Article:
What Is the Standard Model of Physics? Michio Kaku Explains

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What is the Standard Model of physics? How close is it to a unified theory? What’s it missing?

Scientists have yet to figure out the unifying theory—what theoretical physicist Michio Kaku calls “the God Equation.” But, physicists have made a great deal of progress using an intermediate step toward that theory. They refer to it as the Standard Model.

Keep reading to understand the Standard Model, what it tells us about the universe, and what it doesn’t explain.

The Standard Model of Physics

We’ll go over the basis of the Standard Model as well as its theoretical problems, including cumbersome mathematics, a mismatch between the theory and the observable universe, and its current inability to account for the force of gravity.

So, what is the Standard Model of physics? Beginning in the 1970s, physicists stitched together the equations for the strong nuclear force, the weak nuclear force, and electromagnetism to produce what’s now called the Standard Model. This mathematical expression of those fundamental forces presumes that, in the extreme conditions that existed moments after the Big Bang, all of the forces acted as one and diverged only as the universe cooled.

(Shortform note: In Astrophysics for People in a Hurry, Neil deGrasse Tyson goes into more detail about the universe’s first moments and their importance to a unified theory of physics. Tyson explains that at the instant of the universe’s inception, the domains of relativity and quantum mechanics overlapped. If scientists can determine how matter, energy, time, and space behaved during the first nanoseconds of existence, they could potentially resolve the discrepancies between relativity and the Standard Model. This research is being done at the Large Hadron Collider in Switzerland, which smashes particles together at extremely high energies in an attempt to replicate the conditions that existed in the universe’s first moments.)

However, the Standard Model is woefully incomplete. One issue that Kaku is quick to point out is that the Standard Model is an unsightly mess—a chimeric creation of theories stitched together in a way that isn’t completely plausible and contains mathematical terms that aren’t greatly understood. On the plus side, the equations for the Standard Model are symmetrical. But, Kaku says that, in this case, that’s a problem. The universe around us isn’t symmetrical—matter is clumped into stars and galaxies with vast expanses of empty space between them. If the Standard Model were true, the universe would instead be a perfectly uniform sea of particles. Obviously, something is amiss.

For the Standard Model to produce the asymmetrical universe of today, something must have shattered the initial symmetry shortly after the Big Bang occurred. Researchers proposed an undiscovered “Higgs boson” consistent with the Standard Model that unbalanced the cooling universe’s symmetry and led to the variety of particles known today. Sometimes called the “God particle,” the Higgs boson created regions of space within which other particles began to have mass. Kaku writes that, because of this imbalance, the original ruling force split into the strong and weak forces, electromagnetism, and gravity. Confirming the existence of the Higgs boson was one of the missions of the Large Hadron Collider, which it accomplished in 2012.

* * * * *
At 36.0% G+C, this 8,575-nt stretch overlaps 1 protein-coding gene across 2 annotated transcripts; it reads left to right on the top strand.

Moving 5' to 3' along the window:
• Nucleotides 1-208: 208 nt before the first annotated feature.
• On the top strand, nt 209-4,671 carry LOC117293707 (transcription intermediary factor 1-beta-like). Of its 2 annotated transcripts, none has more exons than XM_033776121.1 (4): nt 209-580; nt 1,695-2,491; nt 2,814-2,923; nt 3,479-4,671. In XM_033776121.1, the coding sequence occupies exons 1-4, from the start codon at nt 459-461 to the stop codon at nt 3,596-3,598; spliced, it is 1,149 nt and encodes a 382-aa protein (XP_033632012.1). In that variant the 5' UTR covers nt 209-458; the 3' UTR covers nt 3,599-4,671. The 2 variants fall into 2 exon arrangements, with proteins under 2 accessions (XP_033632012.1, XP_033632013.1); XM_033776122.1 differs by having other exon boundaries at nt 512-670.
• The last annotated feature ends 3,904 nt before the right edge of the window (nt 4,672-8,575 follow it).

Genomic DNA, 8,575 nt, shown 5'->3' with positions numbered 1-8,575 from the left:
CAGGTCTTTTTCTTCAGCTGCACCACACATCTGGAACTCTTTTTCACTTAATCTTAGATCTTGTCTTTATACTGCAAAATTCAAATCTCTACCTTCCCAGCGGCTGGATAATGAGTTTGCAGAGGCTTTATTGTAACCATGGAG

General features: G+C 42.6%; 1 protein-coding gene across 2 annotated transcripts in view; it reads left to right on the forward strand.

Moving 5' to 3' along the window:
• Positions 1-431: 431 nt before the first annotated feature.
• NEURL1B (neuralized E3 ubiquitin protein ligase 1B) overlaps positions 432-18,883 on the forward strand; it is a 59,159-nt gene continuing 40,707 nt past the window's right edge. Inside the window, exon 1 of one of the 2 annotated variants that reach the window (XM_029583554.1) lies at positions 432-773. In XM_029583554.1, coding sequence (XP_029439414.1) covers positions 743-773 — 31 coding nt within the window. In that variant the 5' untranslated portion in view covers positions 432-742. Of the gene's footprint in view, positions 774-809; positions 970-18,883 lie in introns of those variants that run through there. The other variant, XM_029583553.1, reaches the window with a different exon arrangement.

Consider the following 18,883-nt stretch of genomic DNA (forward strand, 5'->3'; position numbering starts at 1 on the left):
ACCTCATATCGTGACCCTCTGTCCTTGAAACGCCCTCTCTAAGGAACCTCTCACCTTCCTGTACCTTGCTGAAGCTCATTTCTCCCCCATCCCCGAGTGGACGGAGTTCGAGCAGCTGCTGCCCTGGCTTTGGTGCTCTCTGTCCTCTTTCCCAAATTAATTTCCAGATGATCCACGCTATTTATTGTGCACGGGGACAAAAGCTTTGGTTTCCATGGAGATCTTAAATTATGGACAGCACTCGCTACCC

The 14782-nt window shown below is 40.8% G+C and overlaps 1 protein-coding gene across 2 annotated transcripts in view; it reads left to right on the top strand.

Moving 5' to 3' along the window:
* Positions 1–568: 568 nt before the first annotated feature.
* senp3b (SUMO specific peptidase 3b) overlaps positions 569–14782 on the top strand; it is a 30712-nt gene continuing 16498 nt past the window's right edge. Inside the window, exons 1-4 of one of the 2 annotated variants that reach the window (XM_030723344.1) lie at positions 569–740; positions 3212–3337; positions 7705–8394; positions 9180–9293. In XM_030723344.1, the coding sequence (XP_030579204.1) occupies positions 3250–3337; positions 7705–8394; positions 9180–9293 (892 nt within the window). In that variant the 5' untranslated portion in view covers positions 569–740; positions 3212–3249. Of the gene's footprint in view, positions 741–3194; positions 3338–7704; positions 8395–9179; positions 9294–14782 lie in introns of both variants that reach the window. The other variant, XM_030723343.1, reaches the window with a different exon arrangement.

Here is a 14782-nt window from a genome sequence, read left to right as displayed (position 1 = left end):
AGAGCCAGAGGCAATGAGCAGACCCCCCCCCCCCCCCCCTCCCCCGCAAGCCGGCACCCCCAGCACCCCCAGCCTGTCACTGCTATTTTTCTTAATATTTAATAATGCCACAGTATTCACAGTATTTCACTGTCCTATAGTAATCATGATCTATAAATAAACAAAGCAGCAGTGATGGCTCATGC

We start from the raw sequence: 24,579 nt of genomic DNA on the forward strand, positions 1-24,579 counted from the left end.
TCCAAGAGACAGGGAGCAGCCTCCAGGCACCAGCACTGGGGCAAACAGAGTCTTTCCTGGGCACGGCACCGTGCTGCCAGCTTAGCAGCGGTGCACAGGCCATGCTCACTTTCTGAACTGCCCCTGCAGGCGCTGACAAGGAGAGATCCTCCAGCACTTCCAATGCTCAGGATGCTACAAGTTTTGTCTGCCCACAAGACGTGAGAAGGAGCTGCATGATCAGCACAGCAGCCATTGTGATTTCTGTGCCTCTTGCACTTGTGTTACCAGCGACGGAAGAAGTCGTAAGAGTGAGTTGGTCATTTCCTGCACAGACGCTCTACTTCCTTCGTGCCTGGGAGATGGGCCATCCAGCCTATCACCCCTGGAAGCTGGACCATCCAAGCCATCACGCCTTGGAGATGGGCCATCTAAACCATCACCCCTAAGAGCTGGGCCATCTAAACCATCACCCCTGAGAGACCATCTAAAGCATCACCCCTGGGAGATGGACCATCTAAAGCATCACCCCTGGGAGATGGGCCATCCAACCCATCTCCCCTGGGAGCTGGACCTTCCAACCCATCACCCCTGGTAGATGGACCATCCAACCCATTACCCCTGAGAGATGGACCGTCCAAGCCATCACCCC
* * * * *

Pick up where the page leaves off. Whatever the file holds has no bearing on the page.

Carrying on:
The Higgs Boson

One point that Kaku doesn’t state explicitly is that the Standard Model’s equations are symmetrical only if you presume that subatomic particles have no mass. Once mass is introduced into the equations, their inherent symmetry falls apart and they become enormously complex and contradictory. In 1964, Peter Higgs proposed a solution—an invisible field permeating space that pushes back on particles as they accelerate, imbuing them with what we perceive as mass. Higgs’s suggestion was initially rejected, though other physicists eventually warmed to the idea. If mass is the product of an external “Higgs field,” then it doesn’t have to be accounted for in the Standard Model’s particle equations.

However, since the Standard Model explains fields as being produced by carrier particles, such as the photon and the gluon, the Higgs field must have a particle too—the Higgs boson. The Large Hadron Collider (LHC) detected the Higgs boson indirectly by smashing other particles together and interpreting the data from their collisions. As subatomic particles break apart, their components decay into a variety of components, and out of every billion LHC collisions, the collider produced a particle that matched predictions of the Higgs boson’s properties.

The Gravity Problem

Despite the work done to confirm the Standard Model, it only applies in the realm of quantum mechanics. To achieve a theory unifying all of physics, gravity will have to be folded into the equations for all the other forces. Here, we’ll explain the struggles involved with incorporating gravity into the Standard Model and several discoveries that have been made along the way.

The trouble with gravity is that it’s by far the weakest of the universal forces, so it’s virtually impossible to observe on the quantum scale. While Einstein defines gravity as a curvature in space, there’s no way to express this in the mathematics of quantum mechanics. Instead, physicists have tried another tack—to model gravity as a force created by a particle. Just as gluons transmit the strong nuclear force, scientists have proposed the existence of gravitons that govern gravitational fields. While plausible, Kaku writes that so far no one’s been able to create a mathematical model of gravitons that produces meaningful results.